Grow Your Own: Debt and Produce

by : David Collins

During the Second World War we were encouraged to 'Dig For Victory' - a government drive to promote growing our own fruit and vegetables due to food shortages as a result of the conflict.

All around the country there were influxes of allotments, where the general public could become farmers, cultivating their fruit and vegetable crops, ready to be brought straight to the dinner table during difficult times.

When the war ended, the idea seemed to lose its appeal for the next generation. Allotments around the country became derelict, abandoned in favour of big brand supermarkets who could offer crops in mass quantities.

However, as we sit in the grasp of a credit crunch - with more and more of us seeking debt management advice, many of us are now turning to growing our own food in order to save on our food bills.

Celebrity chefs are now working to promote healthy eating and self-sustenance when it comes to fruit and vegetables. Many have television shows to help demonstrate how easy it can be to keep a small plot on your property - for fruit, vegetables, herbs and even small amounts of poultry.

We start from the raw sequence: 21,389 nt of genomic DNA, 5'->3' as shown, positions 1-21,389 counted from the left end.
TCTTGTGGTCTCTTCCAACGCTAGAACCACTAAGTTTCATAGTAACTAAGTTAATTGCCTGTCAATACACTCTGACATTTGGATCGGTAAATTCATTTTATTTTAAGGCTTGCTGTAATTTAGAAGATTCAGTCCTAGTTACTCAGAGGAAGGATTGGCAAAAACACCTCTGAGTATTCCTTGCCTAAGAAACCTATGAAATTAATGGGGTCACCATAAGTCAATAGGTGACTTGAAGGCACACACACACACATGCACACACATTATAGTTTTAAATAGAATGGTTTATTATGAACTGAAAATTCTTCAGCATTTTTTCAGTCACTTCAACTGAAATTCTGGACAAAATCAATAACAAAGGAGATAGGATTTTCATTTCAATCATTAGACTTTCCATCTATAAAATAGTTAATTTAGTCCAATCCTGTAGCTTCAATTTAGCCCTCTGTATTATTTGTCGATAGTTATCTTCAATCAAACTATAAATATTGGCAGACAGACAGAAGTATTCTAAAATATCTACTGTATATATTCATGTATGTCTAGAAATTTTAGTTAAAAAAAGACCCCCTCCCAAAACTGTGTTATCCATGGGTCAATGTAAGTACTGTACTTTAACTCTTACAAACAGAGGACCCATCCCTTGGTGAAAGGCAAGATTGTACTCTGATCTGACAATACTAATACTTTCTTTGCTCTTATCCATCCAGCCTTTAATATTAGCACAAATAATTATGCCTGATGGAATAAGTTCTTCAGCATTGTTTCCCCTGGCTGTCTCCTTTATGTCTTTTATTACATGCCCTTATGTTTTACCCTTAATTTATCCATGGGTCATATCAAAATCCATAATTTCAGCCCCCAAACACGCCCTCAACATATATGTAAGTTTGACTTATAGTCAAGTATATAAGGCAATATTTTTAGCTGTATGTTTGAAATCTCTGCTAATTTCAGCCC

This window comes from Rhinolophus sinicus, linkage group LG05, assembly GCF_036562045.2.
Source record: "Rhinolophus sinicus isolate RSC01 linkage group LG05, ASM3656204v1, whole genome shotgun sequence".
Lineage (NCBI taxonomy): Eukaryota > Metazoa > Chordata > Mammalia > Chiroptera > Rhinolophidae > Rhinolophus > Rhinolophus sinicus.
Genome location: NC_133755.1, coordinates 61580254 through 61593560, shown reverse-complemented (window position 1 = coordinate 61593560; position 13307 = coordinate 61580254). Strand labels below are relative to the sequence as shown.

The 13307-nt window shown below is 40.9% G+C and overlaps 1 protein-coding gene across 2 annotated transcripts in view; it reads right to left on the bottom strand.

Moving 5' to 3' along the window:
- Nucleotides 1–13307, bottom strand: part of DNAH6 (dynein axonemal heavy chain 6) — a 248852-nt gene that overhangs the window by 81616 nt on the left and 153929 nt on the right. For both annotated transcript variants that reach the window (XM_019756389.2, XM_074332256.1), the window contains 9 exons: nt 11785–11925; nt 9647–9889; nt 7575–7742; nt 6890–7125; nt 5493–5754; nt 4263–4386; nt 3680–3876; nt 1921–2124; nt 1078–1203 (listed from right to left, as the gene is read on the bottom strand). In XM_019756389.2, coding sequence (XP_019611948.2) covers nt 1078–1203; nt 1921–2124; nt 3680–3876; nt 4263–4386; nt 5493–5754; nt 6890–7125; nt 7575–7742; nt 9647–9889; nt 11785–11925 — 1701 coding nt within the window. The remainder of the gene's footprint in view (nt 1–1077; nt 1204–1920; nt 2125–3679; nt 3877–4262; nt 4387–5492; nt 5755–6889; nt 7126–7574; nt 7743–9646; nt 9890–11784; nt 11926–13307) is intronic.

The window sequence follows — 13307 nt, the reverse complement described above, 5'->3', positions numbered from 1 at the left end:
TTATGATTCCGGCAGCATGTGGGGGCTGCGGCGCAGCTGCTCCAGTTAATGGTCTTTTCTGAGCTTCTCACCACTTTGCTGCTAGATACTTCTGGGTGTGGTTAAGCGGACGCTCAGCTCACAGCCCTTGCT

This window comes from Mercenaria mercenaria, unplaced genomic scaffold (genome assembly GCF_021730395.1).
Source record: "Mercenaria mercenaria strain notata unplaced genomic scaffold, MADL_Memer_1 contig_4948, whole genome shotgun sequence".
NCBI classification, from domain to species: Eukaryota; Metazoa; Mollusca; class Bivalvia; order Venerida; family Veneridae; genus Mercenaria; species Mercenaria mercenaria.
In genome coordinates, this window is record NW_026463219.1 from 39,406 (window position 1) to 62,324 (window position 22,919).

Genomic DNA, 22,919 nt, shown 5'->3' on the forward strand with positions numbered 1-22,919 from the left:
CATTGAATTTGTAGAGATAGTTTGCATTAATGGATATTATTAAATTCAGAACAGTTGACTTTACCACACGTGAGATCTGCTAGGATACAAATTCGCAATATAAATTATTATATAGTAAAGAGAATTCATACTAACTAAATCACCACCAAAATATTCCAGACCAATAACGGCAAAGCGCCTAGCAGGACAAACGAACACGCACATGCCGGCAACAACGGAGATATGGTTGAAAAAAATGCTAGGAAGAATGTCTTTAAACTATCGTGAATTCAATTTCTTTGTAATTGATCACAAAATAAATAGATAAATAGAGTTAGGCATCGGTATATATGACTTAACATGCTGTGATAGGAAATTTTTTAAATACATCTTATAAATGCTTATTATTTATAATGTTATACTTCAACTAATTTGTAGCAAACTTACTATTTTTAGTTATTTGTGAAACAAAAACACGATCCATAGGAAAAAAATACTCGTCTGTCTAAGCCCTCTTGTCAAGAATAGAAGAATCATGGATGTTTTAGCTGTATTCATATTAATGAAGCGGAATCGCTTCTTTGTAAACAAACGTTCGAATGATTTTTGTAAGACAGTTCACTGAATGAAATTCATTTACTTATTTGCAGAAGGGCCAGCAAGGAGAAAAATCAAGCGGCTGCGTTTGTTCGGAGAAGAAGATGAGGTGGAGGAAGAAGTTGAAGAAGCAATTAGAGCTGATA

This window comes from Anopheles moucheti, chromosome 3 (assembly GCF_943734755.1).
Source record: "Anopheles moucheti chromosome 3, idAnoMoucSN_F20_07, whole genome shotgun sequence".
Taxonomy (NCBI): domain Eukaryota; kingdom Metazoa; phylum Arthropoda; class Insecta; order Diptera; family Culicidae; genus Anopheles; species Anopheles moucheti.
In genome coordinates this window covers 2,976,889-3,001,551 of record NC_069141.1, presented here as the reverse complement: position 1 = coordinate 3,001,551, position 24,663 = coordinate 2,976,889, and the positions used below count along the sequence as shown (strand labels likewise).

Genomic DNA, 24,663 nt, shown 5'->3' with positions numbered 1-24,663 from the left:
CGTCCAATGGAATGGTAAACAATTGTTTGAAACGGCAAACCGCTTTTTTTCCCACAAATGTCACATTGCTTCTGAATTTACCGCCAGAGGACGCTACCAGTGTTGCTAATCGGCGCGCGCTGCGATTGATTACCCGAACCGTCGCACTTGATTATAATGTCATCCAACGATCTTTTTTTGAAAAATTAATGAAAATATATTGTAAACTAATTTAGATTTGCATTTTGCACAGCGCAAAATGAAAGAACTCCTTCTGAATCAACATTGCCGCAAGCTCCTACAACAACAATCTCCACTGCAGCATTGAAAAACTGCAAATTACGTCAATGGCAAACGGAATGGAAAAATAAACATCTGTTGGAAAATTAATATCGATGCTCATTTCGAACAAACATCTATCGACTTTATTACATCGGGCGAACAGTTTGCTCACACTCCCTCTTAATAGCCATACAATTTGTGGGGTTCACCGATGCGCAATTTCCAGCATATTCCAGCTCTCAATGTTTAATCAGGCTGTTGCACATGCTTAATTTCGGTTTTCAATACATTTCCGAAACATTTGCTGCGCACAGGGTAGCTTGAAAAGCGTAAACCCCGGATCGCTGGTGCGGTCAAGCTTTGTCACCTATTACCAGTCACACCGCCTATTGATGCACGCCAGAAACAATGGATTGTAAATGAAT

There are even a number of cities around the country which are making use of open spaces within urban environments in order to set up plots of land specifically for growing fruit and vegetables.

Indeed, as more of us seek ways of reducing our debt levels, these campaigns have lead to an increase in sales of the necessary equipment. Everything from plant pots and compost to little packs of seeds can be purchased from garden centres.

With more of us seeking help with debt, taking some time and a small amount of money in order to grow yourself some vegetables in a small part of your property could help you save on your food bills.

Whilst some would worry about the space available, there are a wide range of starter kits for the wannabe gardener - from window boxes to kits that can be mounted on roof gardens - and there are plans to turn large areas of urban space into plots to help sustain local communities.